Saturday, March 1, 2008

Law and the Conditions of Freedom – II

One of the great revelations I had while taking Professor Hurst’s course was a glimpse of how American law really functioned. It was, in some respects, not an entirely new perspective, since my first year Contracts course was taught by a group of scholars strongly committed to a sociological approach (so much so, that I never learned basic black letter terms like “offer” and “acceptance” until after graduation when I took a commercial course to prepare for a bar exam). But even in those courses, like most other academic ones in law school, focused on supreme and appellate court opinions – in other words, what the judges said the law was in the mad dance to weave their rationales into those articulated by other judges in previous court opinions.

Professor Hurst also had us look at court opinions, but his focus was on legislation and administrative regulations, and how they were written, interpreted, and enforced. He had us start with the radical reformation of the law that occurred in the nineteenth and eary twentieth centuries, when people struggled with de facto social and economic laws and the difficulty of fitting English common law principles to the new situations presented in the young United States.

What was most striking was the context in which the famous (to lawyers) Footnote Four appeared in the United States v. Carolene Products Company, 304 U.S. 144 (1938). That case dealt with a federal law that prohibited filled milk (skimmed milk compounded with any fat or oil other than milk fat, so as to resemble milk or cream) from being shipped in interstate commerce. The issue was whether a doctrine known as substantive due process would continue to be used to thwart government regulation of business activities. In a great reversal, the Court decided that such legislation would be considered presumptively constitutional if there was any rational basis for it – a decision that removed some of the major obstacles to New Deal legislation. Footnote four, however, carved out an exception to the new rule that, in effect, created something quite new – the notion that substantive due process was a principle that would be used to protect the interests of “discrete and insular minorities” because a majority-ruled legislature could act out of prejudice or ignorance of such interests. What it came to mean, as developed in later cases, was that regulation adversely impacting such minority interests would be subject to higher judicial scrutiny. [Historical note, that higher test, later known as “strict scrutiny,” was first applied in the dissenting opinion of Justice Black in Korematsu v. United States, 323 U.S. 214 (1944), in which the majority infamously upheld the constitutionality of the internment of Japanese-Americans during World War II.] Strict scrutiny was later seen to be implicated as follows:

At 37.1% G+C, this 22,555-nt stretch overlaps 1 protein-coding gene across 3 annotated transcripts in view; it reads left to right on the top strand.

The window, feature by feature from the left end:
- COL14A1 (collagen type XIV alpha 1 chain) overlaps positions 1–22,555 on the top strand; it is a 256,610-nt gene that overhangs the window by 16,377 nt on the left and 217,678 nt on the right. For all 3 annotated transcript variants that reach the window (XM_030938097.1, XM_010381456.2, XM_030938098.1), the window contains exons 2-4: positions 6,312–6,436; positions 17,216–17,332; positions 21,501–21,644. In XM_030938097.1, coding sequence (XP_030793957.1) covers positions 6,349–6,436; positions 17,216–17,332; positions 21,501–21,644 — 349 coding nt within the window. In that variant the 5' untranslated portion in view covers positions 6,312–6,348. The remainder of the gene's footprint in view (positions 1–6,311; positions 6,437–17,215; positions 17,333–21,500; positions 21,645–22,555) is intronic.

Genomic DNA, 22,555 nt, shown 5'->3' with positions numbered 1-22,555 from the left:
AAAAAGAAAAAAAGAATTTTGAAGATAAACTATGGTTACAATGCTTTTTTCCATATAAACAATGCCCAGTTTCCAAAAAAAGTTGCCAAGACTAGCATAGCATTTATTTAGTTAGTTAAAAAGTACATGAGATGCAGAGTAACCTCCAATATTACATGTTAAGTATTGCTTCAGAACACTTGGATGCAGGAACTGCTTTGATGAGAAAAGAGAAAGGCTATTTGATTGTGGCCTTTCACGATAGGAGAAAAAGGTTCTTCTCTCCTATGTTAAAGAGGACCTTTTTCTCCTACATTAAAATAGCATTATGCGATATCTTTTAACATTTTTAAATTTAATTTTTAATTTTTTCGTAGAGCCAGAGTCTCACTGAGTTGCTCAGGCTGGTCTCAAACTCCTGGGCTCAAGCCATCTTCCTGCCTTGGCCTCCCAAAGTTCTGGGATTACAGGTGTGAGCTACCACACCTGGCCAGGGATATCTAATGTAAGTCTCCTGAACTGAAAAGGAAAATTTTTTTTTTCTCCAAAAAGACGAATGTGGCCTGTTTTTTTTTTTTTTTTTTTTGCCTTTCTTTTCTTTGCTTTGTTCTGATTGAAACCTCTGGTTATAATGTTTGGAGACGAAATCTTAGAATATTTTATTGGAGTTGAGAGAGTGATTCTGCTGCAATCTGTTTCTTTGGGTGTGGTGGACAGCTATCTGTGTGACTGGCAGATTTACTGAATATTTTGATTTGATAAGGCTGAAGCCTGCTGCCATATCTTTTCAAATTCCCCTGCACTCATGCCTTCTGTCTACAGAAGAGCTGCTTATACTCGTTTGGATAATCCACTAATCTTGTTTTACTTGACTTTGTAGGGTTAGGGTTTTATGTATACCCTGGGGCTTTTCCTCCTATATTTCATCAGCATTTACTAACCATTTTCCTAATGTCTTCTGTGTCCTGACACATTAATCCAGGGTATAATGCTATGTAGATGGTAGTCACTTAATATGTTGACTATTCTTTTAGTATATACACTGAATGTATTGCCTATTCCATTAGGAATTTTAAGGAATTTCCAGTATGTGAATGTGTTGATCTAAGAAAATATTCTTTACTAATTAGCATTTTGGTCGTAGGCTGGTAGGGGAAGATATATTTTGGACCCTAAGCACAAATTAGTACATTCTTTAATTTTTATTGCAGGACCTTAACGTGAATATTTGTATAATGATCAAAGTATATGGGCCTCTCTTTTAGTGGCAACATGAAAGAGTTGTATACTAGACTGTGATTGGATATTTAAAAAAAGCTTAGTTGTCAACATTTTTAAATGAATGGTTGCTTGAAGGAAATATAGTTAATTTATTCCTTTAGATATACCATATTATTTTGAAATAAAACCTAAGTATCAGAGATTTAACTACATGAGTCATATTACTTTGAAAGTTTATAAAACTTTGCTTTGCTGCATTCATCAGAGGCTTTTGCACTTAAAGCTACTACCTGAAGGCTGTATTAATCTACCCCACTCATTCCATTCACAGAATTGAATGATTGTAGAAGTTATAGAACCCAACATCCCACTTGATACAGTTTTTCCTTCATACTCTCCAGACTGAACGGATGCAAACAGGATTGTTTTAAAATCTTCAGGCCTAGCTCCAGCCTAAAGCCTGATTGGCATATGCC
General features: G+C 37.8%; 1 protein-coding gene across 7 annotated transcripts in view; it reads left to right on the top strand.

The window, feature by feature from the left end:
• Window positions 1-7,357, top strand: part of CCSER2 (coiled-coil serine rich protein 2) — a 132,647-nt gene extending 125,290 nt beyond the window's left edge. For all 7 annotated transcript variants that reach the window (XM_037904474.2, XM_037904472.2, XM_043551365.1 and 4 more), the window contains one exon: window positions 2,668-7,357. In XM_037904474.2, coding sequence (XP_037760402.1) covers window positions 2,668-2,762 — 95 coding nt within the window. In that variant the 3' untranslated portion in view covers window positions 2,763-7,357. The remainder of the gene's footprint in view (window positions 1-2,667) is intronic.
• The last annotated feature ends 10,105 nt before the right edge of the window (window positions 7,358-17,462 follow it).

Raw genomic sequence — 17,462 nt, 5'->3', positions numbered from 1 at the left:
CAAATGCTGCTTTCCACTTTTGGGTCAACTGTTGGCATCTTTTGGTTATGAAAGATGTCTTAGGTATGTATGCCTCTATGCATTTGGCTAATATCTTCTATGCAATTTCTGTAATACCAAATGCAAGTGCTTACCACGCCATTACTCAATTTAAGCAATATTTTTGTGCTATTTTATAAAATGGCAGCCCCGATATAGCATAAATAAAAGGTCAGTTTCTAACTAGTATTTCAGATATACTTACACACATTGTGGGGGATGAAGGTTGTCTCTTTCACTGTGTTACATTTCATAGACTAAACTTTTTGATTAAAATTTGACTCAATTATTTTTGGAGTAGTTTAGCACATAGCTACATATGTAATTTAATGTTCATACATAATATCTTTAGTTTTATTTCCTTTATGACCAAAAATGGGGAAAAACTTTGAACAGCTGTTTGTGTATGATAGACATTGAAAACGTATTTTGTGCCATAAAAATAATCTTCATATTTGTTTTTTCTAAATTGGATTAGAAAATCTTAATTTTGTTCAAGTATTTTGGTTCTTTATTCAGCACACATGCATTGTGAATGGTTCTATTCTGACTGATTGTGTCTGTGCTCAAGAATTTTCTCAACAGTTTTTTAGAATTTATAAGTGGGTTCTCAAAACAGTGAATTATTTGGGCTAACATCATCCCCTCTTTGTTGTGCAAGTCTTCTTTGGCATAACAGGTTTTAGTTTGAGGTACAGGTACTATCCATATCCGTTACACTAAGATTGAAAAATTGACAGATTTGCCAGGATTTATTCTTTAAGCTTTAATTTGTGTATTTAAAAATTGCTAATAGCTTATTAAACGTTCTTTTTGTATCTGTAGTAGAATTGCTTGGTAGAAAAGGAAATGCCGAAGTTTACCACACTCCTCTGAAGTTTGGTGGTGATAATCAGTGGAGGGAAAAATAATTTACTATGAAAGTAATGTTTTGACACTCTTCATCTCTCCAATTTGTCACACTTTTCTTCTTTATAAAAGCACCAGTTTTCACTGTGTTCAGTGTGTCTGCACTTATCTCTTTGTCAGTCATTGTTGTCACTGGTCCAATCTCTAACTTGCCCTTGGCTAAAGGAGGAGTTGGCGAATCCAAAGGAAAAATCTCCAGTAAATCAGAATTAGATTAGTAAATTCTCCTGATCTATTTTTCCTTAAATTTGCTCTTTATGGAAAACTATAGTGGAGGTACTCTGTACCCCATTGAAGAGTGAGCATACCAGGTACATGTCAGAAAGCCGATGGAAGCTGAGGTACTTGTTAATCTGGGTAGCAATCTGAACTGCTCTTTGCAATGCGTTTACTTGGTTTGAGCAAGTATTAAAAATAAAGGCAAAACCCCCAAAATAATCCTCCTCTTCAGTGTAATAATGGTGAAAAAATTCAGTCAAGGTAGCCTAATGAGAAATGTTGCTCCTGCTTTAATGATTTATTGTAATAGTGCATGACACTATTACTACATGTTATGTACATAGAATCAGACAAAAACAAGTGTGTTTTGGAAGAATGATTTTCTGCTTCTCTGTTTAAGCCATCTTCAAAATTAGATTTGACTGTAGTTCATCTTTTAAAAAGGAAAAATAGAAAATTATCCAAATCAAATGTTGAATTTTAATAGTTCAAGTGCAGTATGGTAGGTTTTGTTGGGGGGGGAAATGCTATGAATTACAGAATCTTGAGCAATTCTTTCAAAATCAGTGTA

It arises in two basic contexts: when a "fundamental" constitutional right is infringed, particularly those listed in the Bill of Rights; or when the government action involves the use of a "suspect classification" such as race or national origin that may render it void under the Equal Protection Clause. These are the two applications that were anticipated in footnote 4 to United States v. Carolene Products.
(Strict Scrutiny, Wiki).

Most of us who went to law school at Wisconsin back in the late1970’s and 1980’s came thinking of American law in terms of the civil rights movement and civil liberties. The Warren Court was still very much in our consciousness, and although personal politics and philosophies were not necessarily in agreement with it, and our career plans may have involved work in other areas of the law, it still made a huge impression as to grand scope of human conduct and societal concerns that law might address.

Personally, I was especially enamored with issues concerning civil liberties, since I had just come from working to help ex-prisoners and mental patients transition into the private work force in Winnebago and hoped to return to help them with my legal skills (as I did, in fact, for a few years – return, that is, not sure that I really helped much). But whatever romantic notions I had about the Bill of Rights and individual freedom were, if not blown away, replaced by the much fuller, richer view of American law that Professor Hurst gave me and which I later had the good fortune to see in practice working for a judge with a similar perspective.

What I discovered was that freedom, from the beginning, was founded in economic principles and actions. While one can choose to think in the abstract about being “free” in terms of personal liberties, for at least the male, non-slave population of the United States, freedom meant being free to work, earn money or goods, and buy and sell property without the kind of legal and social restrictions found elsewhere (i.e. Europe and areas under its control).

Freedom, in this sense, did not mean doing whatever the heck one wanted, even though our literature and later cinema exalted rugged individualism and self-reliance. Having real, effective, economic freedom meant having a set of expectations and relations that one could rely on, as well as the absence of certain kinds of constraints.